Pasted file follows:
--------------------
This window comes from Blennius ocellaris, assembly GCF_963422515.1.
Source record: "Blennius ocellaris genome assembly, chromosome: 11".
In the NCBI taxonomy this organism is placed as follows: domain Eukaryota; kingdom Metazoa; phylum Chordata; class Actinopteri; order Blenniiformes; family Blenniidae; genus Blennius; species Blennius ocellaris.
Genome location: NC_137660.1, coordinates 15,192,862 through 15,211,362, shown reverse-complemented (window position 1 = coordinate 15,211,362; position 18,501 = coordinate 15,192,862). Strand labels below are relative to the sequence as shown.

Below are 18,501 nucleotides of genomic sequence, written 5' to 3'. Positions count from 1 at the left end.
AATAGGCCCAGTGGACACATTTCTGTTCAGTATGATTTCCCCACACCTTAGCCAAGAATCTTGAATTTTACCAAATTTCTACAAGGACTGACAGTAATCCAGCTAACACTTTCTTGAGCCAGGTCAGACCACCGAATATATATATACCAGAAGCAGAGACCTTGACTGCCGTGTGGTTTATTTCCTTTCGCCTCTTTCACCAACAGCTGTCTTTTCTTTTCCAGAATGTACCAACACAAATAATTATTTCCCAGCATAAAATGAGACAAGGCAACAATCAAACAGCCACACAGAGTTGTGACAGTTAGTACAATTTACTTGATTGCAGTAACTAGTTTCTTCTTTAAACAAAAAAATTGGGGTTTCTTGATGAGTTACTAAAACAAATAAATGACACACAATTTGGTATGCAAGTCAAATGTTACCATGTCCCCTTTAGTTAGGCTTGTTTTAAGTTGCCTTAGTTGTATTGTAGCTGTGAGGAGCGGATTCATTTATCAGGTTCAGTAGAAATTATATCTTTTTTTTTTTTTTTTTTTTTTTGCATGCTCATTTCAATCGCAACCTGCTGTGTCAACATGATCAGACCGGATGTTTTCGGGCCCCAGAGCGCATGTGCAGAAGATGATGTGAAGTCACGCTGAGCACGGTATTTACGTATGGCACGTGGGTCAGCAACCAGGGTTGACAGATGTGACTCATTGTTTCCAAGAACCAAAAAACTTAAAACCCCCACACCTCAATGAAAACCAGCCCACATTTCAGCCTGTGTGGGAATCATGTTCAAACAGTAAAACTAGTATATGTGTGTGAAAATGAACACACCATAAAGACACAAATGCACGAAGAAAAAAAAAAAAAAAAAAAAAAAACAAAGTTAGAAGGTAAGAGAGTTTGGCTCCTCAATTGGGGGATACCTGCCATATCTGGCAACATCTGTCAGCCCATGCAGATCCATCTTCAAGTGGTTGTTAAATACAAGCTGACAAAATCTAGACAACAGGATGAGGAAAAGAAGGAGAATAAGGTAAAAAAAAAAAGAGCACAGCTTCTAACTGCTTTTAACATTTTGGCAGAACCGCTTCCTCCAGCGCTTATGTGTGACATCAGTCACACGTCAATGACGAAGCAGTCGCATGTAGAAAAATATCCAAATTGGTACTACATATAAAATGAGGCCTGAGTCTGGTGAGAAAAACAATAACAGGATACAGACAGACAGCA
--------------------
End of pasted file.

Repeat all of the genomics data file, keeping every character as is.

This window comes from Blennius ocellaris, assembly GCF_963422515.1.
Source record: "Blennius ocellaris genome assembly, chromosome: 11".
In the NCBI taxonomy this organism is placed as follows: domain Eukaryota; kingdom Metazoa; phylum Chordata; class Actinopteri; order Blenniiformes; family Blenniidae; genus Blennius; species Blennius ocellaris.
Genome location: NC_137660.1, coordinates 15,192,862 through 15,211,362, shown reverse-complemented (window position 1 = coordinate 15,211,362; position 18,501 = coordinate 15,192,862). Strand labels below are relative to the sequence as shown.

Below are 18,501 nucleotides of genomic sequence, written 5' to 3'. Positions count from 1 at the left end.
AATAGGCCCAGTGGACACATTTCTGTTCAGTATGATTTCCCCACACCTTAGCCAAGAATCTTGAATTTTACCAAATTTCTACAAGGACTGACAGTAATCCAGCTAACACTTTCTTGAGCCAGGTCAGACCACCGAATATATATATACCAGAAGCAGAGACCTTGACTGCCGTGTGGTTTATTTCCTTTCGCCTCTTTCACCAACAGCTGTCTTTTCTTTTCCAGAATGTACCAACACAAATAATTATTTCCCAGCATAAAATGAGACAAGGCAACAATCAAACAGCCACACAGAGTTGTGACAGTTAGTACAATTTACTTGATTGCAGTAACTAGTTTCTTCTTTAAACAAAAAAATTGGGGTTTCTTGATGAGTTACTAAAACAAATAAATGACACACAATTTGGTATGCAAGTCAAATGTTACCATGTCCCCTTTAGTTAGGCTTGTTTTAAGTTGCCTTAGTTGTATTGTAGCTGTGAGGAGCGGATTCATTTATCAGGTTCAGTAGAAATTATATCTTTTTTTTTTTTTTTTTTTTTTTGCATGCTCATTTCAATCGCAACCTGCTGTGTCAACATGATCAGACCGGATGTTTTCGGGCCCCAGAGCGCATGTGCAGAAGATGATGTGAAGTCACGCTGAGCACGGTATTTACGTATGGCACGTGGGTCAGCAACCAGGGTTGACAGATGTGACTCATTGTTTCCAAGAACCAAAAAACTTAAAACCCCCACACCTCAATGAAAACCAGCCCACATTTCAGCCTGTGTGGGAATCATGTTCAAACAGTAAAACTAGTATATGTGTGTGAAAATGAACACACCATAAAGACACAAATGCACGAAGAAAAAAAAAAAAAAAAAAAAAAAACAAAGTTAGAAGGTAAGAGAGTTTGGCTCCTCAATTGGGGGATACCTGCCATATCTGGCAACATCTGTCAGCCCATGCAGATCCATCTTCAAGTGGTTGTTAAATACAAGCTGACAAAATCTAGACAACAGGATGAGGAAAAGAAGGAGAATAAGGTAAAAAAAAAAAGAGCACAGCTTCTAACTGCTTTTAACATTTTGGCAGAACCGCTTCCTCCAGCGCTTATGTGTGACATCAGTCACACGTCAATGACGAAGCAGTCGCATGTAGAAAAATATCCAAATTGGTACTACATATAAAATGAGGCCTGAGTCTGGTGAGAAAAACAATAACAGGATACAGACAGACAGCA